What’s Been the Impact of the Signature Rehab Method for the Trenchless Industry
Fifty years ago, when the rehabilitation of an egg-shaped sewer was completed in the London Borough of Hackney, there was little fanfare for its success — or for what the results actually meant. Those involved with this seemingly inconsequential project had no idea that by 2021, this method of underground infrastructure rehabilitation would evolve into a multi-billion dollar worldwide, game-changing industry.
Cured-in-place pipe (CIPP) had the most modest beginnings and, in fact, wasn’t initially created to address aging sewer lines. Additionally, the process wasn’t even called CIPP — it was referred to for the first 20 years simply as the insitu form method. The universal moniker of CIPP came during the 1990s.
The 2021 trenchless market reaches into the billions, with more work on sewers lines needed every day as they continue to age and decay. Diameters and lengths are the largest and longest they have ever been, with diameters exceeding more than 120 in. in some projects. Technology and research continue to hum along.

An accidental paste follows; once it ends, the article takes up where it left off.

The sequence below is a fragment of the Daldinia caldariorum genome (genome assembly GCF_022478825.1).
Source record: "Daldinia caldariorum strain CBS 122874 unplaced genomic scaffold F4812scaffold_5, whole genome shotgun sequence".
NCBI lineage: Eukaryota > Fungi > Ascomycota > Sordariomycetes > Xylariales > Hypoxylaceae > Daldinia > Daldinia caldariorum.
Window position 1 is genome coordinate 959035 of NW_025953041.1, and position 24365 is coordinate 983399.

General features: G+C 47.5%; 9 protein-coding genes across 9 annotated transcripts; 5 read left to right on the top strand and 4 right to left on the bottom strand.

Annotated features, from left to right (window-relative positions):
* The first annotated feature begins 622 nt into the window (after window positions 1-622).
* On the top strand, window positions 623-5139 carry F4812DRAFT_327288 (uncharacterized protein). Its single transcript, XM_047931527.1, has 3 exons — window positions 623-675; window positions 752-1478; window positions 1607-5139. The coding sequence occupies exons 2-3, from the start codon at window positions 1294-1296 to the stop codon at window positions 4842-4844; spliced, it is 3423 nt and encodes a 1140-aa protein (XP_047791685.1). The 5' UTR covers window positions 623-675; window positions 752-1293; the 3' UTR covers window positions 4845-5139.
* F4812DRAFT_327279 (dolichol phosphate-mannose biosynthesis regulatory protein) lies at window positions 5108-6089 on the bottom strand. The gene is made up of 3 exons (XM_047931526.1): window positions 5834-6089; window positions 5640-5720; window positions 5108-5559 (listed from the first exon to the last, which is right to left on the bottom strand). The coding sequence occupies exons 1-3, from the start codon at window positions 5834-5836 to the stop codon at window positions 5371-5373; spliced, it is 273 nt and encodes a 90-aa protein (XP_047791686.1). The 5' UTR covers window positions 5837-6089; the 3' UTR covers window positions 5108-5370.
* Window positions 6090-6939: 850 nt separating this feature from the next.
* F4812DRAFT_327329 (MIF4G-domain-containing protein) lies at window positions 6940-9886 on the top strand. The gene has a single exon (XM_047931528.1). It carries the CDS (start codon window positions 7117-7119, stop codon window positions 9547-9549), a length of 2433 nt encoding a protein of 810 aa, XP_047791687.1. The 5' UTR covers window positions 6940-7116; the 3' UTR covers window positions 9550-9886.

Today, CIPP is as strong and steady as it’s ever been. The method attained first option status for sewer rehab more than 20 years ago and has expanded its reach to include potable water, gas and pressure pipe. CIPP has also spawned and grown other facets of the trenchless rehabilitation market, including CCTV, resins and robotics, point repairs, as well as methods such as fold-and-form and spiral wound relining. Trenchless research and education have grown exponentially over this time, ensuring innovation and inventiveness for the trenchless industry and introducing the trenchless world to a litany of CIPP pioneers along the way.